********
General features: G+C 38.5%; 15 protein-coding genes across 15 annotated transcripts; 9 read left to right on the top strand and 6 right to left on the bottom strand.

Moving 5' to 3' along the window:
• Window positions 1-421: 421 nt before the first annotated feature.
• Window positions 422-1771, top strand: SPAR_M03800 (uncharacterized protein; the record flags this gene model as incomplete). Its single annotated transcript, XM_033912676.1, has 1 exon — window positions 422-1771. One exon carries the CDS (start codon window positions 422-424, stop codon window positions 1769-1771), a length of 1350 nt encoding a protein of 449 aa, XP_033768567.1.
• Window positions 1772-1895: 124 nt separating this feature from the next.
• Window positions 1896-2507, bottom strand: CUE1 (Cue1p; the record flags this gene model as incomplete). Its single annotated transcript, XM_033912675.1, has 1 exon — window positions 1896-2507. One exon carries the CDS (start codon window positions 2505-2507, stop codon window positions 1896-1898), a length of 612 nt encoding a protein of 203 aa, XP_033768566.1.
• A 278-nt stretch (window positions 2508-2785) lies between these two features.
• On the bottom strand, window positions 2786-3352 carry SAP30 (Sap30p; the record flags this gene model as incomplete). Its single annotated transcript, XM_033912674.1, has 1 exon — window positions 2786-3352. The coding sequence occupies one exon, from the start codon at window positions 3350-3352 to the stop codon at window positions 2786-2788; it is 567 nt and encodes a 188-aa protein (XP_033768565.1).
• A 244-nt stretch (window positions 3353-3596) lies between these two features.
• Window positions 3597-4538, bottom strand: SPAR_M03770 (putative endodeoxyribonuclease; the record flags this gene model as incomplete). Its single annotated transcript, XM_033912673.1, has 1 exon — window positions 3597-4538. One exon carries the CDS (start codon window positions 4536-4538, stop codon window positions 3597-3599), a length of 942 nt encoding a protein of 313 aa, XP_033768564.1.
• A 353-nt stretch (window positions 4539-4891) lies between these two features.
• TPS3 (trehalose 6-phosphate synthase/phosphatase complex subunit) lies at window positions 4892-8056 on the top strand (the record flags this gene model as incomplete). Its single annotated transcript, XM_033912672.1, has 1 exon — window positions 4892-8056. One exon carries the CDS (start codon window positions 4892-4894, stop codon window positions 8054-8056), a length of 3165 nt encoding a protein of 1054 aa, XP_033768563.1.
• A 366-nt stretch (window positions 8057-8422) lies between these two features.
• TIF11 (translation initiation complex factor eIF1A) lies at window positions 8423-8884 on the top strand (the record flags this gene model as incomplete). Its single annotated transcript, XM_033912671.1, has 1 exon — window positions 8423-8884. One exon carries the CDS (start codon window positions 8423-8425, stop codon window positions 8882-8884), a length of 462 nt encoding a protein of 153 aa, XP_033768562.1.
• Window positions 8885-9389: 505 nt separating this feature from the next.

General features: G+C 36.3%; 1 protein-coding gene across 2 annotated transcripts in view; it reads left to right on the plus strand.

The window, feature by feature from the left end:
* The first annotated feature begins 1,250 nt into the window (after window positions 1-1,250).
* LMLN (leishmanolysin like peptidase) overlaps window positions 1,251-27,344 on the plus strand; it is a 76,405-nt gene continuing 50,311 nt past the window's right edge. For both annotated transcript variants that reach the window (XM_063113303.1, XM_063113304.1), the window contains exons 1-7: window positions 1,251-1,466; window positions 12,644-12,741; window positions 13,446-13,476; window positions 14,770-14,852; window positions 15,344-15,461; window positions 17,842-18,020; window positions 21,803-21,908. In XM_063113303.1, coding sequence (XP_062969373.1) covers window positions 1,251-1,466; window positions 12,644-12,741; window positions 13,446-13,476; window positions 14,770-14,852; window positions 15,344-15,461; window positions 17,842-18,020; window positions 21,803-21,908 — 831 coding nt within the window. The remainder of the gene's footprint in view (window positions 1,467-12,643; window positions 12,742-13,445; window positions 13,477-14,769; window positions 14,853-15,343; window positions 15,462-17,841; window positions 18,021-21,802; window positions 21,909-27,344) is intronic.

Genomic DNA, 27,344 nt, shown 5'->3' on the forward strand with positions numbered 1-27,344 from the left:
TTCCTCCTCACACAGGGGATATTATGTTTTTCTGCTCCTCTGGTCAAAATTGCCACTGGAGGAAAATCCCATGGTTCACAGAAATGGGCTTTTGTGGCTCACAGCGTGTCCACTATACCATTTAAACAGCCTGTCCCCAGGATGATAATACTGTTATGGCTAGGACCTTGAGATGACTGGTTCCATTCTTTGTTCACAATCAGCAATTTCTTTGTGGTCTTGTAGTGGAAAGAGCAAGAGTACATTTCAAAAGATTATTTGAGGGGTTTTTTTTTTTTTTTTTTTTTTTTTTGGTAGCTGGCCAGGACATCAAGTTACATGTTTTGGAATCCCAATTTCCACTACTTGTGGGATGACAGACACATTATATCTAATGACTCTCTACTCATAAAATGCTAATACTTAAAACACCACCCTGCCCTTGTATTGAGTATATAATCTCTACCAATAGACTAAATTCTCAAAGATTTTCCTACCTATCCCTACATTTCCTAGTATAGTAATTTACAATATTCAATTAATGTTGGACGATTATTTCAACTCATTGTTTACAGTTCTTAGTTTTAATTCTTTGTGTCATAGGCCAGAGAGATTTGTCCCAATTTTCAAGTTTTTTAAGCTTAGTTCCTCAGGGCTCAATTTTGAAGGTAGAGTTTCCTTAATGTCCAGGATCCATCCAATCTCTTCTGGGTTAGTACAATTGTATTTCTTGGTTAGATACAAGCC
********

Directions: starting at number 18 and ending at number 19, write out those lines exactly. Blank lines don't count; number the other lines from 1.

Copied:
* The first annotated feature begins 1,250 nt into the window (after window positions 1-1,250).
* LMLN (leishmanolysin like peptidase) overlaps window positions 1,251-27,344 on the plus strand; it is a 76,405-nt gene continuing 50,311 nt past the window's right edge. For both annotated transcript variants that reach the window (XM_063113303.1, XM_063113304.1), the window contains exons 1-7: window positions 1,251-1,466; window positions 12,644-12,741; window positions 13,446-13,476; window positions 14,770-14,852; window positions 15,344-15,461; window positions 17,842-18,020; window positions 21,803-21,908. In XM_063113303.1, coding sequence (XP_062969373.1) covers window positions 1,251-1,466; window positions 12,644-12,741; window positions 13,446-13,476; window positions 14,770-14,852; window positions 15,344-15,461; window positions 17,842-18,020; window positions 21,803-21,908 — 831 coding nt within the window. The remainder of the gene's footprint in view (window positions 1,467-12,643; window positions 12,742-13,445; window positions 13,477-14,769; window positions 14,853-15,343; window positions 15,462-17,841; window positions 18,021-21,802; window positions 21,909-27,344) is intronic.